Actually they determine riders by jurisdiction using the information from the extensive passenger survey done every few years.

SmarTrip is not accurate enough as it requires that people have their addresses updated on their cards and that the people the card is registered to are the ones using the card.

by MLD on Jan 6, 2014 8:36 am • linkreport

Thanks for the information MLD. Do they also track passenger-miles per jurisdiction's residents? (DC's would be much smaller).

If we'd pay more because of bus use I guess a new formula wouldn't provide more money for DC transit after all.

by Tom Coumaris on Jan 6, 2014 9:50 am • linkreport

This is just a silly argument. First of all, the new circular blue/orange/yellow line will create 12 to 16 new stations insided DC, will provide a vital north to south link betwen north capitol hill and south capitol hill, bring two stops to Georgetown, and provide an alternative rail connection in the city should part of the red or current orange/blue line close. So what about this is not beneficial to those who live in DC?

ps. add in the streetcar system and the total rail system in DC would be arguably one of the best in the U.S.

by pjwjr on Jan 6, 2014 11:18 am • linkreport

pjwjr- Come to 14th and S and try to find anywhere that walking to Metro and changing and walking again makes any sense. And the Metro buses are full in the a.m. rush and won't let passengers on. Plus they just took our bus stop away and now they want to raise fares on the Circulator which is the ONLY decent transit we have.

DC is a long way from having even decent transit for residents.

by Tom Coumaris on Jan 6, 2014 1:02 pm • linkreport

The difference is that 14th & S is in the middle of everything, and in the middle of good bus service. There are plenty of bus routes within walking distance that give you a transfer-free ride to lots of places in DC. Most people in DC do not live in those areas.

The loop Metro line will open up more of DC to those people in DC who have to take multiple buses and transfer now; they will be able to more easily take Metro to Capitol Hill, Union Station, Etc.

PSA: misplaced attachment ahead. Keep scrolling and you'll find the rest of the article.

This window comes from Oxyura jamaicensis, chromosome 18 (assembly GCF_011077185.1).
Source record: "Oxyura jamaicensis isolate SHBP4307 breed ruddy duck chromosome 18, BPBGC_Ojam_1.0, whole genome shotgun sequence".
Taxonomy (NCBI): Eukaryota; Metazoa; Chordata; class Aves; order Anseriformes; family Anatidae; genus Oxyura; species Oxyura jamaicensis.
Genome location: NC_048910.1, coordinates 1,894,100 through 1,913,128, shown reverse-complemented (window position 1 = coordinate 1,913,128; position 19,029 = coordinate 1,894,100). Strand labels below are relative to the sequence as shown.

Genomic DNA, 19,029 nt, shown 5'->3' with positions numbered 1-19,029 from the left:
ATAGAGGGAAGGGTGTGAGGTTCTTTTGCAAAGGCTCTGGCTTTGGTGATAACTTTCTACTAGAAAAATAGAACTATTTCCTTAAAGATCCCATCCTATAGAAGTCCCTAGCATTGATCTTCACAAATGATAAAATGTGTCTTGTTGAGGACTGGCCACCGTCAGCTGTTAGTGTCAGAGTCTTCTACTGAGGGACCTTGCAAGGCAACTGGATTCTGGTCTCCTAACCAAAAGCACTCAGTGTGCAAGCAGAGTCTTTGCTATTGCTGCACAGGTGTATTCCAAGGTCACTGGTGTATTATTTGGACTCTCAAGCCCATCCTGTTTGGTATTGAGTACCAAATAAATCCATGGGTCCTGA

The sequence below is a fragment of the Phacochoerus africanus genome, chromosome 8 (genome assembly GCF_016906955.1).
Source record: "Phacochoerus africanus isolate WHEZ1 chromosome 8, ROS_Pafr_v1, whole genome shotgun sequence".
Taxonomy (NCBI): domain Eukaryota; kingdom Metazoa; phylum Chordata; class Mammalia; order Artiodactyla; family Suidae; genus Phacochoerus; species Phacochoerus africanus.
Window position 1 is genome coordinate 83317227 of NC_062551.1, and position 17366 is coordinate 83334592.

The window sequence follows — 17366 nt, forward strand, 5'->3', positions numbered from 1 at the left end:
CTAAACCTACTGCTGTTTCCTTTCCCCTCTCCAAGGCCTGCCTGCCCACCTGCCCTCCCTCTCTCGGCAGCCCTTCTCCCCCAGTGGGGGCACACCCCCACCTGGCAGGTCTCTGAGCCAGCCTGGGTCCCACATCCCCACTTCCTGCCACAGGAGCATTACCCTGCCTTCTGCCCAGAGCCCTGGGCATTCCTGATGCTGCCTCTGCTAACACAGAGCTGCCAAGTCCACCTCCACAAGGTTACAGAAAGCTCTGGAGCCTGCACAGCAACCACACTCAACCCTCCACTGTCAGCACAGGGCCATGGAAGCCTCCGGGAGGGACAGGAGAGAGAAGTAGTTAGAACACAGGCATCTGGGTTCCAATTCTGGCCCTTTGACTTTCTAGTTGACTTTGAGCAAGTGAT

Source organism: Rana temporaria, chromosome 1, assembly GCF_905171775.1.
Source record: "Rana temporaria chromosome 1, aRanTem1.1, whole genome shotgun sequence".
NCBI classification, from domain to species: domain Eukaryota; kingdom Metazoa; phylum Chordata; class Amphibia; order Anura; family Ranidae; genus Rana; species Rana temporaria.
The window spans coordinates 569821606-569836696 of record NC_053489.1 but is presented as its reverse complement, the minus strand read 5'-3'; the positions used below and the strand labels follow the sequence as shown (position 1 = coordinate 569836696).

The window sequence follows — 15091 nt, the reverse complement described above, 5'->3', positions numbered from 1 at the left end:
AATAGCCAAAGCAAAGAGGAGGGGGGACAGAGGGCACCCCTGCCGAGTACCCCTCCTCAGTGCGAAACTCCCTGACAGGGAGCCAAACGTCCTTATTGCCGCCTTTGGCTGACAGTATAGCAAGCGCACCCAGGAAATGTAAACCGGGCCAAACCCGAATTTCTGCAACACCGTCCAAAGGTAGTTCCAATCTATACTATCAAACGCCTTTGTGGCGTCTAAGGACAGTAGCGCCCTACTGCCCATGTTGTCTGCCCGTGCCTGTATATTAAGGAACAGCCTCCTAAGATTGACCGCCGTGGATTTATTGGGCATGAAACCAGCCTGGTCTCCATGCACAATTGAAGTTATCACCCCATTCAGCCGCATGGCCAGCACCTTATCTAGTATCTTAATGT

Complaining about raising circulator fares is ridiculous - no big city can operate a bus system that charges $1 per trip. The low fare is making it difficult for DDOT to increase service and open new routes.

by MLD on Jan 6, 2014 1:18 pm • linkreport

Thanks for pointing this out, Ben. Hopefully, the introduction of LRT to this region, and better commuter rail service, will begin to disabuse people of this notion that Metrorail is a one-size-fits-all solution.

Once upon a time, when Uncle Sam was paying and construction was cheaper, it was economically feasible to send subways through DC's fairly low density inner neighborhoods and near suburbs, but no longer.

by Payton Chung on Jan 6, 2014 9:00 pm • linkreport

MLD- The neighborhood was built on the Columbia Streetcar line- a fast and cheap way to get up and down 14th between Columbia Heights and downtown. Everywhere we need to go or make a transfer at is on this route.

But these transit planners from whatever planet don't realize that's what we know we need back- a cheap reliable method to go up to 12 blocks up or down 14th. Circulator fits the bill even if it's stops are limited. $1 is a fair price for such short trips.

The DC Inner Loop isn't just a dream; it's fantasy at the LSD tripping level.

by Tom Coumaris on Jan 7, 2014 10:34 am • linkreport

Sorry the DC Loop doesn't help YOU, Tom, but it will help many other people who take Metro and will help DC in the long run.